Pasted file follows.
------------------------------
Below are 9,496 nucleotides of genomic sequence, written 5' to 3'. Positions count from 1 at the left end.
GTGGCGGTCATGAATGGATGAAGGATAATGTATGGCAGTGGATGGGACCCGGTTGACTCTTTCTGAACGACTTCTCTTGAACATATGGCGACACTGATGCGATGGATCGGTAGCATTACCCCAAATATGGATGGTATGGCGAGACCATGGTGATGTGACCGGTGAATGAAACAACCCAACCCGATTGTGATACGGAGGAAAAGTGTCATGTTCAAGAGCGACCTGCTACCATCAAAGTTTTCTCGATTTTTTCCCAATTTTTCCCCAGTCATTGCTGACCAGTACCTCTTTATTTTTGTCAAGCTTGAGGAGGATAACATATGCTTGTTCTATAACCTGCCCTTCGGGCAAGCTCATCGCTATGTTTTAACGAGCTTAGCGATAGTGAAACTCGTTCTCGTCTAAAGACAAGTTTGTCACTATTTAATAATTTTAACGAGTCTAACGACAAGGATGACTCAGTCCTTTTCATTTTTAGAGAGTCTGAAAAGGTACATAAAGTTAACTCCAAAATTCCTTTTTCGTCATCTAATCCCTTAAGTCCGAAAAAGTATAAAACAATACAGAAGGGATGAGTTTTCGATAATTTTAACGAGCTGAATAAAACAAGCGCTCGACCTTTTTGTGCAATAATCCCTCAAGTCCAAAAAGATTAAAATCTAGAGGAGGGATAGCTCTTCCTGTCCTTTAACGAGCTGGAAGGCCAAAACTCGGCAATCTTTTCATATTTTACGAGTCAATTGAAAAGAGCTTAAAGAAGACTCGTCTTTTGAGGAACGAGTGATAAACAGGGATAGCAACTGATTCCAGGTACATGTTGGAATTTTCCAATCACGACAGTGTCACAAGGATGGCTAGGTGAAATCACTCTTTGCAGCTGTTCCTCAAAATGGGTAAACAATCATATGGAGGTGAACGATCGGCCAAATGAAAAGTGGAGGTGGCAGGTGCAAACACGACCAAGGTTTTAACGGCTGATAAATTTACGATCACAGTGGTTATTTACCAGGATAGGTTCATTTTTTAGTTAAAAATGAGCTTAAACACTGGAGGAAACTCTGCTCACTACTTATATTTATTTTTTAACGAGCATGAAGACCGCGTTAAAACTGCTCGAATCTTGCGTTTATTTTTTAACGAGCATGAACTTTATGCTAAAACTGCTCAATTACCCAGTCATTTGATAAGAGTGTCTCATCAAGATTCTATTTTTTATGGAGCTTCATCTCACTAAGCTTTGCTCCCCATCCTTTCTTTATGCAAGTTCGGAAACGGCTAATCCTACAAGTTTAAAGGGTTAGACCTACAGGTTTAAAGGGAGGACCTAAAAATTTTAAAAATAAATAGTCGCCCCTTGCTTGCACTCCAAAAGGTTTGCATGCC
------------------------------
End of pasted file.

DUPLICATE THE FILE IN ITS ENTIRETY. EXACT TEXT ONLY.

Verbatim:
Below are 9,496 nucleotides of genomic sequence, written 5' to 3'. Positions count from 1 at the left end.
GTGGCGGTCATGAATGGATGAAGGATAATGTATGGCAGTGGATGGGACCCGGTTGACTCTTTCTGAACGACTTCTCTTGAACATATGGCGACACTGATGCGATGGATCGGTAGCATTACCCCAAATATGGATGGTATGGCGAGACCATGGTGATGTGACCGGTGAATGAAACAACCCAACCCGATTGTGATACGGAGGAAAAGTGTCATGTTCAAGAGCGACCTGCTACCATCAAAGTTTTCTCGATTTTTTCCCAATTTTTCCCCAGTCATTGCTGACCAGTACCTCTTTATTTTTGTCAAGCTTGAGGAGGATAACATATGCTTGTTCTATAACCTGCCCTTCGGGCAAGCTCATCGCTATGTTTTAACGAGCTTAGCGATAGTGAAACTCGTTCTCGTCTAAAGACAAGTTTGTCACTATTTAATAATTTTAACGAGTCTAACGACAAGGATGACTCAGTCCTTTTCATTTTTAGAGAGTCTGAAAAGGTACATAAAGTTAACTCCAAAATTCCTTTTTCGTCATCTAATCCCTTAAGTCCGAAAAAGTATAAAACAATACAGAAGGGATGAGTTTTCGATAATTTTAACGAGCTGAATAAAACAAGCGCTCGACCTTTTTGTGCAATAATCCCTCAAGTCCAAAAAGATTAAAATCTAGAGGAGGGATAGCTCTTCCTGTCCTTTAACGAGCTGGAAGGCCAAAACTCGGCAATCTTTTCATATTTTACGAGTCAATTGAAAAGAGCTTAAAGAAGACTCGTCTTTTGAGGAACGAGTGATAAACAGGGATAGCAACTGATTCCAGGTACATGTTGGAATTTTCCAATCACGACAGTGTCACAAGGATGGCTAGGTGAAATCACTCTTTGCAGCTGTTCCTCAAAATGGGTAAACAATCATATGGAGGTGAACGATCGGCCAAATGAAAAGTGGAGGTGGCAGGTGCAAACACGACCAAGGTTTTAACGGCTGATAAATTTACGATCACAGTGGTTATTTACCAGGATAGGTTCATTTTTTAGTTAAAAATGAGCTTAAACACTGGAGGAAACTCTGCTCACTACTTATATTTATTTTTTAACGAGCATGAAGACCGCGTTAAAACTGCTCGAATCTTGCGTTTATTTTTTAACGAGCATGAACTTTATGCTAAAACTGCTCAATTACCCAGTCATTTGATAAGAGTGTCTCATCAAGATTCTATTTTTTATGGAGCTTCATCTCACTAAGCTTTGCTCCCCATCCTTTCTTTATGCAAGTTCGGAAACGGCTAATCCTACAAGTTTAAAGGGTTAGACCTACAGGTTTAAAGGGAGGACCTAAAAATTTTAAAAATAAATAGTCGCCCCTTGCTTGCACTCCAAAAGGTTTGCATGCC